Boomers, We’re Listening. Love, Millennials

The more I experience life as a wife, mother, sister, friend, and professional, the more I realize I’m clueless. Really clueless. As in, everything I thought I knew – and I thought I knew a lot – is challenged on a daily basis and I rediscover, for the umpteenth time, that when it comes to life experience, I’m a noob.

Growing up, I was the kid that wanted to sit with the adults and talk while my cousins rolled down hillsides and played with bubbles outside. I’ve long preferred the company of older, wiser adults to the company of peers. Even as an adult, I gravitate towards reading blogs and following social media streams of wives and moms who are older than me and further along their paths of marriage and family. I love to see their challenges and learn how they have grown from them, emotionally and spiritually. To see how they have navigated life crises and struggles, and hopefully learn from them as I encounter similiar waters in the not-so-distant future.

And maybe that’s fed my (rather pompous) conviction that I know better than my peers. That everyone my age is naïve. To be fair, I grew up faster than most kids my age. As the eldest of six in a big homeschooling family, I contributed a lot to the schooling and welfare of my younger siblings. In that sense, I really knew a lot about caregiving before I had my first child at the ripe old age of 21. All of these things are what they are, and they’ve made me who I am: a fairly-seasoned millennial mom with five kids. But I don’t know everything – not even close. I find myself routinely reaching out to older moms to ask them hard questions about parenting preteens, something that is definitely not one of my “wheelhouse skills.”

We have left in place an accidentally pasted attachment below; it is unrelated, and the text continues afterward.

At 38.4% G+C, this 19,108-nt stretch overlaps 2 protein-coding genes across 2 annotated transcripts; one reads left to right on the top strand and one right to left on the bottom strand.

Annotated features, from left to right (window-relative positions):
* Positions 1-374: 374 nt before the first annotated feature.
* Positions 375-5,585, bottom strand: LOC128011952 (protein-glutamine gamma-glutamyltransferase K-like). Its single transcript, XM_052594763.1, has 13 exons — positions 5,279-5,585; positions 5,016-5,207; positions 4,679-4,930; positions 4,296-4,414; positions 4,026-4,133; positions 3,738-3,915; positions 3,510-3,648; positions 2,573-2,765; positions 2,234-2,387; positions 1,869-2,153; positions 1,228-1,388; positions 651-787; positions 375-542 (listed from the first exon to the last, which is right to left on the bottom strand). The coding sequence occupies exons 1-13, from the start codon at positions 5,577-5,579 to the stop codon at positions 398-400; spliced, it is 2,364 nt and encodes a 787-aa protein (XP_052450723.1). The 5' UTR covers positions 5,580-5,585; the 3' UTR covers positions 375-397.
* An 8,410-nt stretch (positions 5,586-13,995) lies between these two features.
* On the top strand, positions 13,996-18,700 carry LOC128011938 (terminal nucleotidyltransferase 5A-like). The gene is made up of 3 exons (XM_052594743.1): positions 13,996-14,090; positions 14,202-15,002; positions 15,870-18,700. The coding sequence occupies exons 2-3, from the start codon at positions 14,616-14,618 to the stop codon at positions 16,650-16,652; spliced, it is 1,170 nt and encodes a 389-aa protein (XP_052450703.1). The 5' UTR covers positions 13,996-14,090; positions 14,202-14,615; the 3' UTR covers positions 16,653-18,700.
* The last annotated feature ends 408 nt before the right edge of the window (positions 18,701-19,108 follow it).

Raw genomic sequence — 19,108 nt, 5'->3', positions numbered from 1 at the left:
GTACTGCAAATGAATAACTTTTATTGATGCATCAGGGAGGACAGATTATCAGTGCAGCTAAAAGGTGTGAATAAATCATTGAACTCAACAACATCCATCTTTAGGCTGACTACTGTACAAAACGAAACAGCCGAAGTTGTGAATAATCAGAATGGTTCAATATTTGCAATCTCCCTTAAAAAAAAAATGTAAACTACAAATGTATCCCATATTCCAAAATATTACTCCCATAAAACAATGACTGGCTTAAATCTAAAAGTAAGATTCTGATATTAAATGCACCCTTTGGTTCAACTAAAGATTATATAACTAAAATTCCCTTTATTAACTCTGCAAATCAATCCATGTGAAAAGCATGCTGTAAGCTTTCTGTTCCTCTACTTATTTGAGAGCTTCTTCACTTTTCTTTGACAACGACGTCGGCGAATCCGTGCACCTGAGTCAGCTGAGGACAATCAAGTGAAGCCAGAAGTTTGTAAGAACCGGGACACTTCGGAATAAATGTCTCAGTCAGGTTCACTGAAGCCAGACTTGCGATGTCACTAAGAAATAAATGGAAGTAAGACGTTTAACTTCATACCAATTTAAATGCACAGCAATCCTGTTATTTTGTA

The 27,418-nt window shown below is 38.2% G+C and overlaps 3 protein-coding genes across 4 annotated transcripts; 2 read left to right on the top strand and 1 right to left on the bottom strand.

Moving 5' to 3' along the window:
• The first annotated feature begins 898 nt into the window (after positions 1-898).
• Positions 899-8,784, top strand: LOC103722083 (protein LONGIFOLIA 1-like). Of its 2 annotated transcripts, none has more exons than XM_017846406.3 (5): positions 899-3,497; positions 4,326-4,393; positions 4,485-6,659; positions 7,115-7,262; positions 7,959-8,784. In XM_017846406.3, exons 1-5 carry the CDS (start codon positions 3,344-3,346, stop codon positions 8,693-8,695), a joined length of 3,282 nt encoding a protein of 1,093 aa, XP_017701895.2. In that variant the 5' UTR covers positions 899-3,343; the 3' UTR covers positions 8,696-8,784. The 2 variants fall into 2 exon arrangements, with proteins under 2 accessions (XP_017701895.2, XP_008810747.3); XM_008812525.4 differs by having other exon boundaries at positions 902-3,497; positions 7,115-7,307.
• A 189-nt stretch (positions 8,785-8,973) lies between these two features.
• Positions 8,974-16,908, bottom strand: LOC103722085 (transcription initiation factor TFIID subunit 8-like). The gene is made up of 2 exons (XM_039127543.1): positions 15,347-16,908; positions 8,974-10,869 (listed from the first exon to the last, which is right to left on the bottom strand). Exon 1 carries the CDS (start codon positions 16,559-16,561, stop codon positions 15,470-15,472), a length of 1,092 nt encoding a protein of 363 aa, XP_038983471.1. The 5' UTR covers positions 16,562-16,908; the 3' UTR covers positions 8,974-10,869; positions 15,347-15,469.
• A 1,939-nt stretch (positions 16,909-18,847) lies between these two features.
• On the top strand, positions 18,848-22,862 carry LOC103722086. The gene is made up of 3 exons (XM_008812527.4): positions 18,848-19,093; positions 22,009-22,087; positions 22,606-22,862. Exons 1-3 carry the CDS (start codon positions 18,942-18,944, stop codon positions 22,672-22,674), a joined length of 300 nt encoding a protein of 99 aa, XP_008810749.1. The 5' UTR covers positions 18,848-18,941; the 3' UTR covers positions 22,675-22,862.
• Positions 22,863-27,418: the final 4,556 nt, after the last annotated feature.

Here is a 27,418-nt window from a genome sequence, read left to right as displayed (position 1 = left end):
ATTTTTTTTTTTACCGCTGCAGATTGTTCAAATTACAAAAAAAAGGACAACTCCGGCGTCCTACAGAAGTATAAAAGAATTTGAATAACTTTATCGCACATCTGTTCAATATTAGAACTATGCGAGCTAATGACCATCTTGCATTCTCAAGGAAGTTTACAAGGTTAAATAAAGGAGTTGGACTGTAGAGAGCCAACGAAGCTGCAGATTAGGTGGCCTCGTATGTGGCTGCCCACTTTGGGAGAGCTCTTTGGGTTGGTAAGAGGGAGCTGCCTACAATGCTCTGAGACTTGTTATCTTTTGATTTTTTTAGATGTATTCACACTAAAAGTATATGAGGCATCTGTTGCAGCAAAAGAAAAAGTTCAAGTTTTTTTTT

But then I’m reminded that it’s not just in the arena of motherhood where I see the disparity between myself and many of those in my generation. Throughout my 11 years in the workplace, I have often witnessed Millennials dismiss and willfully alienate Boomer coworkers. These are people who are masters in their fields, who have witnessed cataclysmic changes in their industries – and our culture. These advances relentlessly speed forward at breakneck pace, and the Boomers have been along for the ride since Day One. In some cases, they helped create and usher in those innovations. They have knowledge, expertise, and wisdom to share, and so often they are relegated out to pasture because of an unwillingness to hear them out. Or because they aren’t relevant enough. Or because the millennial-boss-in-charge knows best. Often they let the wiser, seasoned folks walk out the door – taking all of that experience and knowledge with them – to save a buck or to rid the workplace of “conflicting management styles” (which is often code for an unwillingness to learn from each other.)

These are just my personal observations. I don’t have any science or studies to back me up. And? I’m just as tired as you are of pieces that bash Millennials, and really that’s not my goal here. Instead, I’d love to see more collaboration, more heads-together thinking across generations. It’s so tempting to gravitate towards moms, wives, friends, and coworkers our own age, but I challenge you to think about those around you who have more to offer than what meets the eye. Millennials, talk to those Boomers. Ask them about their struggles, their challenges, their life journeys. Ask them the 1000 ways they’ve failed, and have them share with you the 1001st method they tried that led them to success. AND THEN LISTEN. Listen to their words, their stories, their contributions. Don’t create a vacuum where all of your collaborative efforts stagnate in an ageist echo chamber. And Boomers? Refrain from tearing down Millennials at every turn. Can you learn from them? Sure, but they have a lot more to learn from you. Teach them, patiently. Share your knowledge without condescension and crankiness.

Humility, y’all. Let’s get some. All of us, before it’s too late.



What are your thoughts? Share with us!

Fill in your details below or click an icon to log in: Logo

You are commenting using your account. Log Out /  Change )

Twitter picture

You are commenting using your Twitter account. Log Out /  Change )

Facebook photo

You are commenting using your Facebook account. Log Out /  Change )

Connecting to %s